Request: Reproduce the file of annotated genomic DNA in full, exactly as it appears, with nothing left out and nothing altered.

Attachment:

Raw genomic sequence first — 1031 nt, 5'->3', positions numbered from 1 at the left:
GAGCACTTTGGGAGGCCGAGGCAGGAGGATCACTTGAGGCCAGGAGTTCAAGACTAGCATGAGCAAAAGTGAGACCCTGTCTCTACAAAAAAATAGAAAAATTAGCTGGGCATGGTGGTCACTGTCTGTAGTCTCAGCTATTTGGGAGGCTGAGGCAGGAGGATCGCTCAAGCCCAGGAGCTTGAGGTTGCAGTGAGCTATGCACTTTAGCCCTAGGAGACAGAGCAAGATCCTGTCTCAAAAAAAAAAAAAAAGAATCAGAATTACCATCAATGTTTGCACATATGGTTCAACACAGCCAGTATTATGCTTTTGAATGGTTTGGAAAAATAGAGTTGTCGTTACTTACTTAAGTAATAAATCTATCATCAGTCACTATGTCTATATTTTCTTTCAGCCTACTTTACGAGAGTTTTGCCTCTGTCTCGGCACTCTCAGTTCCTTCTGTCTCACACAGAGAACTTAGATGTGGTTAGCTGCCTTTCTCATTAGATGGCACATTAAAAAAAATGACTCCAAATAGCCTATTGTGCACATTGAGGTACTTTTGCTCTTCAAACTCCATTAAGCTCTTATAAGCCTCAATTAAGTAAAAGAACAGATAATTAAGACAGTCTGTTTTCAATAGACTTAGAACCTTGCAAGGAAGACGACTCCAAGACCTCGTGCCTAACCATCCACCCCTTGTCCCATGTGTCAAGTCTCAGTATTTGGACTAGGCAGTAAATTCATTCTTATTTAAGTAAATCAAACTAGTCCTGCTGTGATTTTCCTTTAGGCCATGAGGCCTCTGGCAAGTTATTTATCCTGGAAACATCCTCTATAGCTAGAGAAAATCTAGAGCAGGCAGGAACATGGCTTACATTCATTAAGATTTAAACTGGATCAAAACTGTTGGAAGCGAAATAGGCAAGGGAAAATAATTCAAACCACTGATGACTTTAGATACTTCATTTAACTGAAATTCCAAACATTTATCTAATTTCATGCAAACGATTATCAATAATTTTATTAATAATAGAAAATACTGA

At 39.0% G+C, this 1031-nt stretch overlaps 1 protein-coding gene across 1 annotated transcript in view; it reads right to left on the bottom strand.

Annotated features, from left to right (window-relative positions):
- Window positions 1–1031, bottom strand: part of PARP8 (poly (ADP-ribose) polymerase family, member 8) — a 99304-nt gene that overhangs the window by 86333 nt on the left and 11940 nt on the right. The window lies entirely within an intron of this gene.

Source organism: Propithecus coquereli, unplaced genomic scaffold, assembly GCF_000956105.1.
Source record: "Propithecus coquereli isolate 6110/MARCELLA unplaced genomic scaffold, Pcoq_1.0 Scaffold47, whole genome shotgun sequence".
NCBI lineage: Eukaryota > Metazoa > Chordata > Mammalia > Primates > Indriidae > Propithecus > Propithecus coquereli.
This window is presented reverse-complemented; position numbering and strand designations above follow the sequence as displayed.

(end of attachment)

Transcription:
Raw genomic sequence first — 1031 nt, 5'->3', positions numbered from 1 at the left:
GAGCACTTTGGGAGGCCGAGGCAGGAGGATCACTTGAGGCCAGGAGTTCAAGACTAGCATGAGCAAAAGTGAGACCCTGTCTCTACAAAAAAATAGAAAAATTAGCTGGGCATGGTGGTCACTGTCTGTAGTCTCAGCTATTTGGGAGGCTGAGGCAGGAGGATCGCTCAAGCCCAGGAGCTTGAGGTTGCAGTGAGCTATGCACTTTAGCCCTAGGAGACAGAGCAAGATCCTGTCTCAAAAAAAAAAAAAAAGAATCAGAATTACCATCAATGTTTGCACATATGGTTCAACACAGCCAGTATTATGCTTTTGAATGGTTTGGAAAAATAGAGTTGTCGTTACTTACTTAAGTAATAAATCTATCATCAGTCACTATGTCTATATTTTCTTTCAGCCTACTTTACGAGAGTTTTGCCTCTGTCTCGGCACTCTCAGTTCCTTCTGTCTCACACAGAGAACTTAGATGTGGTTAGCTGCCTTTCTCATTAGATGGCACATTAAAAAAAATGACTCCAAATAGCCTATTGTGCACATTGAGGTACTTTTGCTCTTCAAACTCCATTAAGCTCTTATAAGCCTCAATTAAGTAAAAGAACAGATAATTAAGACAGTCTGTTTTCAATAGACTTAGAACCTTGCAAGGAAGACGACTCCAAGACCTCGTGCCTAACCATCCACCCCTTGTCCCATGTGTCAAGTCTCAGTATTTGGACTAGGCAGTAAATTCATTCTTATTTAAGTAAATCAAACTAGTCCTGCTGTGATTTTCCTTTAGGCCATGAGGCCTCTGGCAAGTTATTTATCCTGGAAACATCCTCTATAGCTAGAGAAAATCTAGAGCAGGCAGGAACATGGCTTACATTCATTAAGATTTAAACTGGATCAAAACTGTTGGAAGCGAAATAGGCAAGGGAAAATAATTCAAACCACTGATGACTTTAGATACTTCATTTAACTGAAATTCCAAACATTTATCTAATTTCATGCAAACGATTATCAATAATTTTATTAATAATAGAAAATACTGA

At 39.0% G+C, this 1031-nt stretch overlaps 1 protein-coding gene across 1 annotated transcript in view; it reads right to left on the bottom strand.

Annotated features, from left to right (window-relative positions):
- Window positions 1–1031, bottom strand: part of PARP8 (poly (ADP-ribose) polymerase family, member 8) — a 99304-nt gene that overhangs the window by 86333 nt on the left and 11940 nt on the right. The window lies entirely within an intron of this gene.

Source organism: Propithecus coquereli, unplaced genomic scaffold, assembly GCF_000956105.1.
Source record: "Propithecus coquereli isolate 6110/MARCELLA unplaced genomic scaffold, Pcoq_1.0 Scaffold47, whole genome shotgun sequence".
NCBI lineage: Eukaryota > Metazoa > Chordata > Mammalia > Primates > Indriidae > Propithecus > Propithecus coquereli.
This window is presented reverse-complemented; position numbering and strand designations above follow the sequence as displayed.